London, England

Travelling to the airport on Monday, my taxi driver asked me whether I was from London. Distracted momentarily from a state of perpetual nausea caused by the constant stop-start motion of driving down Atlantic Avenue in Brooklyn, I replied that although I was actually on my way to London, I actually originated from the North-West of England. The driver’s response? “Oh, so you’re from England, not London?”

I long ago accepted that the ‘Great’ has pretty much vanished from Britain, and that in many ways my home country is little more than a footnote in world history. Sure, we punch above our weight in certain things such as music, football and Branston Pickle production, but we’re not the force that we once were. But that doesn’t mean that it doesn’t hurt that so many Americans have such a fundamental lack of geographical understanding of the United Kingdom of Great Britain and Northern Ireland, as I believe it should be known.

When it comes down to it, many of the residents of my adopted country believe that the UK consists of two places – London and England. Wales is in England, “Ed-in-burrow” is in England, and the Cotswolds are probably somewhere between Big Ben and “that wheel thing”. Trying to explain where Chester is can be difficult enough when you’re talking to a Brit. But when you can’t even use Manchester and Liverpool (the UK’s third and seventh largest urban conurbations respectively) as reference points, you may as well as just give up and tell some Americans that you come from London.

I know that America is an immensely huge place, and that as a result it has cities far larger than anything that the UK can offer – other than London. Given that you can travel from one end of the UK to the other in about the same time it would take you to get from the bottom of New York State to the top, I guess it’s maybe like asking somebody from Colorado whether they’ve heard of Poughkeepsie. But even so, you’d struggle to find anybody in Britain who hadn’t heard of Seattle and Washington (the twenty-third and twenty-seventh largest cities in the US respectively).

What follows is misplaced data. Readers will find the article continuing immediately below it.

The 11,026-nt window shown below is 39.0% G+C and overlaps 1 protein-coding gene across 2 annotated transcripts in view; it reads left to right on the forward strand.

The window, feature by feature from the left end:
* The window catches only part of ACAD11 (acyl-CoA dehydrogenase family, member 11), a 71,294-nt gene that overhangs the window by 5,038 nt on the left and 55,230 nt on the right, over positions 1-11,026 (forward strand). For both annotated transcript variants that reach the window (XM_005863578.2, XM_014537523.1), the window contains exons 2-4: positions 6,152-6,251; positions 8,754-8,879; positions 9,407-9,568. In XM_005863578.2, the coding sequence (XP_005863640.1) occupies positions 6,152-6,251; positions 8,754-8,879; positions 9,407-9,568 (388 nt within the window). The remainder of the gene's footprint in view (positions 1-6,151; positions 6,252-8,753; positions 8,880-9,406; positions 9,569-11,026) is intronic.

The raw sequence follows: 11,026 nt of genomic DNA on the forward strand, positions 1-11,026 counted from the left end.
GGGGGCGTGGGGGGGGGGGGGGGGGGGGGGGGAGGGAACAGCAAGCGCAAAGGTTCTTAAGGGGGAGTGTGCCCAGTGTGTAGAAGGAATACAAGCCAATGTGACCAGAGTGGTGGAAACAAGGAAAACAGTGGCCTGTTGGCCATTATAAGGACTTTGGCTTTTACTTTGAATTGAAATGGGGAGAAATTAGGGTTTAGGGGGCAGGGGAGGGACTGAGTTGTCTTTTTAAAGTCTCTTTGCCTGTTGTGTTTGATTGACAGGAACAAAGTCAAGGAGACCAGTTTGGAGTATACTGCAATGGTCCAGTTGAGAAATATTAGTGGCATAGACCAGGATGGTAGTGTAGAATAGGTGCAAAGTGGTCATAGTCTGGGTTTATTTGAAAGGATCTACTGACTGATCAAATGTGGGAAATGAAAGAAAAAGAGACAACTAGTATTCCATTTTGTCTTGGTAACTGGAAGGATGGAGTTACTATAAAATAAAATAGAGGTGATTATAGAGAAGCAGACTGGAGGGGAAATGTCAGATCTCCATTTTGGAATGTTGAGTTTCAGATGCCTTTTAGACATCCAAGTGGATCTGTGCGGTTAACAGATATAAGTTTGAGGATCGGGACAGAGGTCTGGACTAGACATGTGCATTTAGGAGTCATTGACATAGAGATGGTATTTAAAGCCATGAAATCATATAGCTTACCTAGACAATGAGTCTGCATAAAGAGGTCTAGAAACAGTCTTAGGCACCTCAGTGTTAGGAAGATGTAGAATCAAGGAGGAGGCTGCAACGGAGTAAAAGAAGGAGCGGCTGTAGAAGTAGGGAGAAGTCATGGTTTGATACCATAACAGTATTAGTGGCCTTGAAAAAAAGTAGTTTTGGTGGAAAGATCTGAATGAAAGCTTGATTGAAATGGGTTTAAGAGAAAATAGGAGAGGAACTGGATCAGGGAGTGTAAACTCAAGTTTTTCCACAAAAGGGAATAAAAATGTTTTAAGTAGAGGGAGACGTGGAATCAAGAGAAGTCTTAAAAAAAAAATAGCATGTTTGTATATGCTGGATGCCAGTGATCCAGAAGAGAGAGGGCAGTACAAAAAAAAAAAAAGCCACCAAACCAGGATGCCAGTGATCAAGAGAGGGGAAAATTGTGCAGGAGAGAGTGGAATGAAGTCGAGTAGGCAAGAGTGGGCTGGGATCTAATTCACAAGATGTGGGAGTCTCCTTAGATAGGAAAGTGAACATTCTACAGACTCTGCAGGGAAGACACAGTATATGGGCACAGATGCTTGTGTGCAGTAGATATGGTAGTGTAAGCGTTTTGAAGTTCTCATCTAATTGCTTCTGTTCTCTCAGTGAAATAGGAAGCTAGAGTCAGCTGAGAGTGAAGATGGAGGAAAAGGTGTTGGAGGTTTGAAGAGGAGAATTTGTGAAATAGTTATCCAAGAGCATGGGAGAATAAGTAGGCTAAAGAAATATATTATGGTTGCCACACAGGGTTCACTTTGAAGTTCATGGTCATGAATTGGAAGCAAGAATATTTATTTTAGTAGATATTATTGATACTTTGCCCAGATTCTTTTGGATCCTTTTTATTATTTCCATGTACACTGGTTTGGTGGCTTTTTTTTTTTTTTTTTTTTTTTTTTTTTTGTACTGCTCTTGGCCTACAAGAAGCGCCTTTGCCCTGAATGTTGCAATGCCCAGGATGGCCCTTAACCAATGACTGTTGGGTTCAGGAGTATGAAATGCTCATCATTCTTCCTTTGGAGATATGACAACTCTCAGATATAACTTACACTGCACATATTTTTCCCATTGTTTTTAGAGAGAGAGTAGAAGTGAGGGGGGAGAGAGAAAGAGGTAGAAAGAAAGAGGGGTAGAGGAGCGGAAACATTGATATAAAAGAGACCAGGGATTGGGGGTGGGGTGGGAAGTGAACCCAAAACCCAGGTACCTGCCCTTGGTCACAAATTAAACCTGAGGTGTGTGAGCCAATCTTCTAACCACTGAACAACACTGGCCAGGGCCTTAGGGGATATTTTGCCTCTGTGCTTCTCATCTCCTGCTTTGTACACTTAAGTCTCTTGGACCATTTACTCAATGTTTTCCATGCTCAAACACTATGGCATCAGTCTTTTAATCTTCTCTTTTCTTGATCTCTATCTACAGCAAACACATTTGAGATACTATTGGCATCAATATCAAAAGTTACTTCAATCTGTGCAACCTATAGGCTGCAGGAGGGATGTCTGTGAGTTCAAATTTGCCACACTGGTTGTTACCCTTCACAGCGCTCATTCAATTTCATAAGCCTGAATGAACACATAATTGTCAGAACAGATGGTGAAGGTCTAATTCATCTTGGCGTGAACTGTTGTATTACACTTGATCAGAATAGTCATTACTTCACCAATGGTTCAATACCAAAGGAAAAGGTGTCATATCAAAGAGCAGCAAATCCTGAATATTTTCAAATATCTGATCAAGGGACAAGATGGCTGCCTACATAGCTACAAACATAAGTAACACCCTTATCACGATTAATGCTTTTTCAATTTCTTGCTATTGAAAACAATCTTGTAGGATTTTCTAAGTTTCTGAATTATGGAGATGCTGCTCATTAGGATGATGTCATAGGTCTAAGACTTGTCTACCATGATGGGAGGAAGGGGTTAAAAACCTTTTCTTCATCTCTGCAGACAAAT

Still, nothing’s as bad as Macy Gray proudly strutting on stage at the Glastonbury Festival a few years ago and shouting “Hello London” to a bemused crowd. After all, what’s 150 miles between friends?

10 thoughts on “London, England

  1. fishwithoutbicycle

    I’ve been quite surprised by the petiteness of most American cities. Philadelphia City Centre – America’s 4th biggest city I think – is titchy compared to the likes of Leeds, or Birmingham, it’s the suburbs that make it so big.

    I’ve given American friends lessons in how to pronounce our Scottish cities correctly. They always pronounce the ‘gow’ in Glasgow as if it rhymes with cow. Tsk!!

    Enjoy England

  2. Almost American

    “You’re from England, not London” – that’s a good one!

    When I’m trying to explain where Chester is, I usually start by saying 5 hours northwest of London, then mention Liverpool as somewhere close by that they might have heard of and the fact that my uncle saw the Beatles play at the Cavern before they were famous. After that, they don’t really care exactly where I come from! Occasionally someone will say “Is that near Manchester?” to which my response is “No. Manchester is a 45 minute drive.” That thoroughly confuses them, but it’s true – growing up between Chester and Birkenhead and 20 minutes from Liverpool, we NEVER went to Manchester – it was too far.